Each washing-machine-sized craft contains a Gravity Ranging System that, according to NASA, keeps track of the distance between the two craft down to the diameter of a red blood cell. The laboratory aboard each craft is designed to map the Moon so that we can better understand the Moon’s history. GRAIL’s goal is to answer scientific questions about the Moon interior and thermal characteristics.
Each craft also contains MoonKAM (Moon Knowledge Acquired by Middle-school students as part of Sally Ride Science) cameras because part of the GRAIL mission is to take photos for educational and public outreach purposes. The mission is part science and part fun—uh, we mean educational.
NASA’s compares GRAIL to the five-year GRACE project, which launched in 2002 and mapped the Earth. By using geodetic-quality Global Positioning System technology, accurate measurements between the two GRACE spacecraft have produced measurements and images of the Earth’s gravity fields. We can now see variations and changes within land masses, interactions between land masses and bodies of water, and characteristics of the atmosphere. We think of the globe as uniformly spherical, but GRACE reveals that we live on a lumpy planet.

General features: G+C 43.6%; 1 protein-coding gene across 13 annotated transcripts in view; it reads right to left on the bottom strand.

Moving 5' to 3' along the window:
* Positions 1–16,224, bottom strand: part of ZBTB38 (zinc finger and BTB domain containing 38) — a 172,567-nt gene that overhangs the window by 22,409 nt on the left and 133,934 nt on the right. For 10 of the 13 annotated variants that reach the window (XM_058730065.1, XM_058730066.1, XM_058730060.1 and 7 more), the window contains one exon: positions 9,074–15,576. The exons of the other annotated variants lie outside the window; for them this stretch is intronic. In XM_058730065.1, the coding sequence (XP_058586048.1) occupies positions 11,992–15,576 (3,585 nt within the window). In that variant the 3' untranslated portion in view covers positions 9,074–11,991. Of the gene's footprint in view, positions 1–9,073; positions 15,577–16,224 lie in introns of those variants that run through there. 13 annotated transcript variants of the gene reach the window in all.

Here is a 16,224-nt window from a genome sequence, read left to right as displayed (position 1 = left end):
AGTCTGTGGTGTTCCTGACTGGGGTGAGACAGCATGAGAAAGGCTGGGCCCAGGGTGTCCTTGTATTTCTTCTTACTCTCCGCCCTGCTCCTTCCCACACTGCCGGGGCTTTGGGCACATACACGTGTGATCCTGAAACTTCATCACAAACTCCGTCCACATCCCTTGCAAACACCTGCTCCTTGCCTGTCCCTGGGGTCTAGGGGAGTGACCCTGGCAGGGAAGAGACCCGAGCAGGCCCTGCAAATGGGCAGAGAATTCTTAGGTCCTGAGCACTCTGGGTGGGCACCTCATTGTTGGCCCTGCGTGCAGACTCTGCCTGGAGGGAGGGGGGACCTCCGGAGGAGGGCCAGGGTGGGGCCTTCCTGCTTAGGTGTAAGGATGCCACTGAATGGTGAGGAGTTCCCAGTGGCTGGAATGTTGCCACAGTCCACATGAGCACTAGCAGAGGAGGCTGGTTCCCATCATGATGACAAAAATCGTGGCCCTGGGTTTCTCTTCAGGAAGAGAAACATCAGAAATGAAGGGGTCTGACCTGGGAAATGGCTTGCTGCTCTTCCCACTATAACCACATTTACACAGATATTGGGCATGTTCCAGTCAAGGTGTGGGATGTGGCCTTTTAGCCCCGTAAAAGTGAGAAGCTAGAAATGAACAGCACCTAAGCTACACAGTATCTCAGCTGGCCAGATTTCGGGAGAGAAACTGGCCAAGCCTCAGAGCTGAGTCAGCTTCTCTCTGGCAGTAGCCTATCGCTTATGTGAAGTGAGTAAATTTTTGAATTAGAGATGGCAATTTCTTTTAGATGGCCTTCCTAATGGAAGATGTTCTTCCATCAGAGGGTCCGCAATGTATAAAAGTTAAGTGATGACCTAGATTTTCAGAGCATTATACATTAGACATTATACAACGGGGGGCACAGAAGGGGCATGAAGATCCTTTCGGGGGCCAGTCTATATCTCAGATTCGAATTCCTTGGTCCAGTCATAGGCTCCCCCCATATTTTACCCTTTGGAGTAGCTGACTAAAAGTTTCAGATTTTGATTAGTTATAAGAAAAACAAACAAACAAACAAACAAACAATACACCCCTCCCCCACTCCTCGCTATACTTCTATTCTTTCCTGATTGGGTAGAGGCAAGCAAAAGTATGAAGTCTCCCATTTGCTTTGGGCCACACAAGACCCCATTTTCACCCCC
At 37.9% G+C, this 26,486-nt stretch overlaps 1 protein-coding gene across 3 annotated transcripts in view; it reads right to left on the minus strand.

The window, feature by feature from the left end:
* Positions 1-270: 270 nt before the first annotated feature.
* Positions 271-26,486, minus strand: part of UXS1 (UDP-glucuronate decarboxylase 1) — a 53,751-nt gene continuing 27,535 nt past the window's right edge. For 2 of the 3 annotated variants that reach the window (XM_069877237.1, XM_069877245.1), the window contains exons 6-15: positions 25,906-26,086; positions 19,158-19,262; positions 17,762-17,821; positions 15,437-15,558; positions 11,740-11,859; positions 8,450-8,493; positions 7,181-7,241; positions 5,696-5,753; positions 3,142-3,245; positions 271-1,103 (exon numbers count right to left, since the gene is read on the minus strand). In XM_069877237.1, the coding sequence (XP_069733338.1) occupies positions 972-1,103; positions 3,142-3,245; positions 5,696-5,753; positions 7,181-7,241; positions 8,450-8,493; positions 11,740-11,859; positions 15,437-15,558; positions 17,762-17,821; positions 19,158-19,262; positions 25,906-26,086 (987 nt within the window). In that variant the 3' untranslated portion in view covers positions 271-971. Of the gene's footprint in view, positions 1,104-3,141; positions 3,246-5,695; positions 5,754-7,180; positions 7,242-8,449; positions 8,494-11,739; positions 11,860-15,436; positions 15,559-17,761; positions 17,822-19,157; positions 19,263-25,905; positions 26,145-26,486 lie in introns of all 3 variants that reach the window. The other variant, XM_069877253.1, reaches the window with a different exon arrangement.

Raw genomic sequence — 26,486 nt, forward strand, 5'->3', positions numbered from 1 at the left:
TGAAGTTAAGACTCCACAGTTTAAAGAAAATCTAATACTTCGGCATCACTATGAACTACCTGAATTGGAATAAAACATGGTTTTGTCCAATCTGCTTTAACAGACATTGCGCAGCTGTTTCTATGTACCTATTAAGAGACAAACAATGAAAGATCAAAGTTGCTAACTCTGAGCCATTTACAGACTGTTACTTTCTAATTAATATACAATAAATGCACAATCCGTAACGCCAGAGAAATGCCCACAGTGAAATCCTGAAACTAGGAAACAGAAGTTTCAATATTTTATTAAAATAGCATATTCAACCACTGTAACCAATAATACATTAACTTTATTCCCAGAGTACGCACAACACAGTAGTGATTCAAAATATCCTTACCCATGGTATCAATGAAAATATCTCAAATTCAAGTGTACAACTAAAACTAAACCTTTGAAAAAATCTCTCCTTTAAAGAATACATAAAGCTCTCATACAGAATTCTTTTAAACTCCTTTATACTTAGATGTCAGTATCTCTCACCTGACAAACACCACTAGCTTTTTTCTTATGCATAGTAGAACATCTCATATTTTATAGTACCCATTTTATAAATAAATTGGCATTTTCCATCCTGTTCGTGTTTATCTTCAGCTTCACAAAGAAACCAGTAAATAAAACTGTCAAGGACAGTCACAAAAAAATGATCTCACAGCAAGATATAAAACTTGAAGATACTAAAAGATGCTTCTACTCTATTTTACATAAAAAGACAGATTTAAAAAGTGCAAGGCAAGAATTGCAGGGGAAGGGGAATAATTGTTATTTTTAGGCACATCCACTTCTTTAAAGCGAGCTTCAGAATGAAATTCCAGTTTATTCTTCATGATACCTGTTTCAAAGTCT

GRAIL is almost ready to go take a look at the Moon and determine its lumps, bumps, and past. On August 18, the spacecraft were moved from Astrotech in Titusville to the launch pad and encapsulated for the journey on August 23. The Delta II rocket is ready to roar. This morning review meeting gave a Go! for launch (click HERE for that press release).
So Doug and the rest of the space tweeple are making their ways to the Space Coast in hopes that GRAIL launches on Thursday (or maybe Friday). Among those invited to the Tweetup is Justine McKinnon, the sole Brit and a mother of four. Several of the participants are also bloggers, some have affiliations with Kennedy Space Center or the Jet Propulsion Laboratory that built GRAIL, and one is a pastor. Others are teachers or students. Eight hundred people vied for 150 spots. Seven countries and 32 states are represented.